Whenever I see a new solo kata or form (from any system) I look at the ranges of motion that they strengthen. I tend to be very granular and look at the joints involved, and what the range of motion is. Then I think about how to develop the pressure feeling/connection feeling in the joints, or try to feel what triggers it by moving other parts of the body.

Back to baseline skills-- I am very curious to see Ushiro's sanchin. I've seen other versions and apparently they are isolating the shoulder and elbow joint with no involvement by the waist. There is some involement of the legs as the feet step forward for each set.

For a contrast, if you see something like taiji/bagua/xingyi you'll probably notice that they use the waist/back/knees. Interestingly sumo also uses a knees-out position as does judo.

If Ushiro's version also uses the pigeon toed stance then I think the following is applicable:

Throwing technique in aikido would apparently use knees in a rotated out stance. Sanchin, since it uses the knees turned in stance, would not develop stability/connection in the knees turned out position (rotated along the y-axis that is). However it would build a strong connection in the shoulder and arms, (potentially spine???) which would at least give people a chance to feel the breath/connection/pressure and then play around with it. I've found in my own practice that getting the back connected and geting stability in the knees rotated out position is ....challenging.

If you stand with the knees turned in (get up and try it!) you'll see it limits the range of motion of the waist. If you have no waist connection, then using the pigeon toed stance would let you use the upper body/arms connection on top of a very limited stance. Considering that it might take up to a year or more to gain the pressure feeling in the legs, some systems probably decided that it wasn't worth the trouble, since they needed to field fighters more quickly.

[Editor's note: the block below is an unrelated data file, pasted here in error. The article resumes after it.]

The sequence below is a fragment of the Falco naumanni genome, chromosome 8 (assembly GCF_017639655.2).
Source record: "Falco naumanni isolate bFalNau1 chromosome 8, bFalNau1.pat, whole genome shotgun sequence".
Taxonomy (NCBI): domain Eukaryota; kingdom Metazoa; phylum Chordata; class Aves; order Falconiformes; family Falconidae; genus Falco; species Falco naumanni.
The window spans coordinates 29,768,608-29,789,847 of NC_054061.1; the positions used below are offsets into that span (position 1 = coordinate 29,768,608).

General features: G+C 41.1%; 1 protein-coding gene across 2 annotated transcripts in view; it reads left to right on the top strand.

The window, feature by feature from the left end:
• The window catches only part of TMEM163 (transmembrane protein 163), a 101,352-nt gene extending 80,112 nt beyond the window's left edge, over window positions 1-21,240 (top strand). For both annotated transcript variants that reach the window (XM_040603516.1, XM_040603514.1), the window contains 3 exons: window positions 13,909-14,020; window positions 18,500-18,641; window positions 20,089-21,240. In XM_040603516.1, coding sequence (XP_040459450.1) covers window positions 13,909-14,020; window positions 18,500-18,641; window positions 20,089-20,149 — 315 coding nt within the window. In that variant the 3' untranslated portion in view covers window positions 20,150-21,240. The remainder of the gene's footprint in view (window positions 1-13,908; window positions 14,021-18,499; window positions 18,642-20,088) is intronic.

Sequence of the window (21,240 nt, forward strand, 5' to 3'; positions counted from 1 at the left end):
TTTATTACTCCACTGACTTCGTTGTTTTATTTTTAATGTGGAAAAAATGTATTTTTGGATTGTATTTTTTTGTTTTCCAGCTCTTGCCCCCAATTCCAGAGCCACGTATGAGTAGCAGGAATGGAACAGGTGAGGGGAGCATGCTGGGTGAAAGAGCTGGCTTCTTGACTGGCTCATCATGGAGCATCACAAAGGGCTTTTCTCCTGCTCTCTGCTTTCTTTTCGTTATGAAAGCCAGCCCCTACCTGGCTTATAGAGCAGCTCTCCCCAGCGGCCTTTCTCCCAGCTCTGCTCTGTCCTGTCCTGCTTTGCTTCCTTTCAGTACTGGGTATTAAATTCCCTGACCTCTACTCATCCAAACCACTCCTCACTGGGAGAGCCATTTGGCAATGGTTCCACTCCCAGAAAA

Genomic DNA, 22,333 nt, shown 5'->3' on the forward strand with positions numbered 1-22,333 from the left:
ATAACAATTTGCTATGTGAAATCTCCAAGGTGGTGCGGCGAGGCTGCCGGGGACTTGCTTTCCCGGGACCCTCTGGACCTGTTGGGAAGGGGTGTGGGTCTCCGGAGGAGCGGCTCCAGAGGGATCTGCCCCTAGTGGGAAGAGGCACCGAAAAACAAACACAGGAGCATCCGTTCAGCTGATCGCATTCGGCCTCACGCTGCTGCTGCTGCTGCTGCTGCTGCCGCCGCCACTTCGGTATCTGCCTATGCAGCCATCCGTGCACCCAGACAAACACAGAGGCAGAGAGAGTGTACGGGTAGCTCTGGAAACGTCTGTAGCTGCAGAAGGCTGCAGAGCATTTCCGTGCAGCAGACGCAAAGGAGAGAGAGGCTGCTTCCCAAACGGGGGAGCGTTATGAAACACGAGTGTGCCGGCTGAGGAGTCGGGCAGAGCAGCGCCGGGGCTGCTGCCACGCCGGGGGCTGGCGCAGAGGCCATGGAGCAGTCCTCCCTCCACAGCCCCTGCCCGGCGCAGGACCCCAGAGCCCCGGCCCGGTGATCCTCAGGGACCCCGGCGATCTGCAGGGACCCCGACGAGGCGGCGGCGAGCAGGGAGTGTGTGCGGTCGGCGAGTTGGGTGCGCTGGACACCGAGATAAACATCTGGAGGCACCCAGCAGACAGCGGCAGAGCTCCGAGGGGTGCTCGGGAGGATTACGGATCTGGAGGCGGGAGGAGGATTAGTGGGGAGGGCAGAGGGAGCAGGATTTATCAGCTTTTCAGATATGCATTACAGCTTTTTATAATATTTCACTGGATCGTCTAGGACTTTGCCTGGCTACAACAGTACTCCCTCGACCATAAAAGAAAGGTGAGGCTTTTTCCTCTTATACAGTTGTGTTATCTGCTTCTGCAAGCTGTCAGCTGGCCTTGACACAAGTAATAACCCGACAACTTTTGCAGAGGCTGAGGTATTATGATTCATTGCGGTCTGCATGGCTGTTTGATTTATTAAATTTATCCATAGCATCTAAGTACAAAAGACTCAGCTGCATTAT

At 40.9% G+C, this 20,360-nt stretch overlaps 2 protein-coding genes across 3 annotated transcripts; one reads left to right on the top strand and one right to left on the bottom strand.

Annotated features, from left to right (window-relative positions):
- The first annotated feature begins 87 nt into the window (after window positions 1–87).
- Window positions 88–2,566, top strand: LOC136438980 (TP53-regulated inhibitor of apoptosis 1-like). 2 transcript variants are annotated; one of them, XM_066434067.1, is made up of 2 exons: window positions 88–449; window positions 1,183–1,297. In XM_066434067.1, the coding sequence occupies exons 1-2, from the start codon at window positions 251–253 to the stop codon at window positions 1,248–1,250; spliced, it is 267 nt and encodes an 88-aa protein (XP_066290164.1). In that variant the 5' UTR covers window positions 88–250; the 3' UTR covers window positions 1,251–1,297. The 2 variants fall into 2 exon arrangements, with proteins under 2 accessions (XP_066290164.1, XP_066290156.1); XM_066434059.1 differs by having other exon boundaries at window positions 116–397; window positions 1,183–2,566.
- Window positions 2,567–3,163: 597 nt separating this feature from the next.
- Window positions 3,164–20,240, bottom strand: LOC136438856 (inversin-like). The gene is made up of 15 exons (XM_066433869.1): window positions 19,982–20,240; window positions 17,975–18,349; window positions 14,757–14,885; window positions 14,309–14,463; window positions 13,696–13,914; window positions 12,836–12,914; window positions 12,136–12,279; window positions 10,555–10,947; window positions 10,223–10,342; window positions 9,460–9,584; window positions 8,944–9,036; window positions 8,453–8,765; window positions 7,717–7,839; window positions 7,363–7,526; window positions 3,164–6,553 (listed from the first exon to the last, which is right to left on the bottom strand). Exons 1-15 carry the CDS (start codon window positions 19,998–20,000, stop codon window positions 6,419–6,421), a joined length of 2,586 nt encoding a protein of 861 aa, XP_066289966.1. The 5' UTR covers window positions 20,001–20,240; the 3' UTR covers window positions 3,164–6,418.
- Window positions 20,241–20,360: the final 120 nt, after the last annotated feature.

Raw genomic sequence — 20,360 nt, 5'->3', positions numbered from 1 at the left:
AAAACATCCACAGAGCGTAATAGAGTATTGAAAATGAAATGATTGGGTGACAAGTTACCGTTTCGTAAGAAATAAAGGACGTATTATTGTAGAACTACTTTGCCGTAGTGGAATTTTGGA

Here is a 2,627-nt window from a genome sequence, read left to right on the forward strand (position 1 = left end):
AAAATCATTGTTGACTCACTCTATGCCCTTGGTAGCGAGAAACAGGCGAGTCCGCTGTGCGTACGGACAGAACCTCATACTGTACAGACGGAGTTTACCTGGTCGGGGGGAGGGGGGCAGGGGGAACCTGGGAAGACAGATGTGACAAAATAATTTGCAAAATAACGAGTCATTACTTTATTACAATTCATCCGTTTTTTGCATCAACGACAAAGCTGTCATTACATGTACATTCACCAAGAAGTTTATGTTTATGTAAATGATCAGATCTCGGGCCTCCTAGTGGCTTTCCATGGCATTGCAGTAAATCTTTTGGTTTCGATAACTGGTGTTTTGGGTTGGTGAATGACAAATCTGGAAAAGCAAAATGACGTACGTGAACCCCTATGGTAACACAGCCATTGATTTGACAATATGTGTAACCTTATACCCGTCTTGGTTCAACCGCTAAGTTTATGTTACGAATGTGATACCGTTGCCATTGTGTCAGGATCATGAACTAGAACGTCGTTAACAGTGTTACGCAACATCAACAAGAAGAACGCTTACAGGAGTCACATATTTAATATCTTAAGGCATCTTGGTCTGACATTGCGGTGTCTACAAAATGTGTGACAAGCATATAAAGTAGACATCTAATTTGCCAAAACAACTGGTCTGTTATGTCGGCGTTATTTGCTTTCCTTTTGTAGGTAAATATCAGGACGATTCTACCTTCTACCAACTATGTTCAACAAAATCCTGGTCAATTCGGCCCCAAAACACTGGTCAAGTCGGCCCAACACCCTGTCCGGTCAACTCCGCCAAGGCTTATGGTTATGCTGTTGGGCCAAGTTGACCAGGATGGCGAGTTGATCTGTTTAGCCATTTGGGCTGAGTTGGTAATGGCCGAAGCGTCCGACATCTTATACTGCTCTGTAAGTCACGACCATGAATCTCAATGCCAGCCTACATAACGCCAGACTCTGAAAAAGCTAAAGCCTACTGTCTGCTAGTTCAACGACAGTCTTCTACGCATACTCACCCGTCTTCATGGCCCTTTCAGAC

There's another Southern Shaolin system that is even more stripped down than karate/white crane, and can get beginners to use some degree of connection in only a year or so. Lest I send anyone off on a wild goose chase, it uses a very limited range of motion in only a few joints, and certainly not as many as aikido.

Anyway I hope folks find this interesting. I may be wrong about some of it...been wrong before. I'm all for iteration though :D

eyrie
02-07-2007, 01:04 AM
I couldn't tell you if Eric's theories are sound or not. Brion's suggestion was interesting but made me think of what it would be like if we assumed the opposite. What if he is right? What if all of the minute calculations contained in a moving body, speed, weight, distance, power, muscles, joints, linear and rotating forces both, hearing, seeing, feeling and intent were then combined with the data of another person and then everything was balanced out in one sleek, slick equation? I presume it would be one hell of an equation.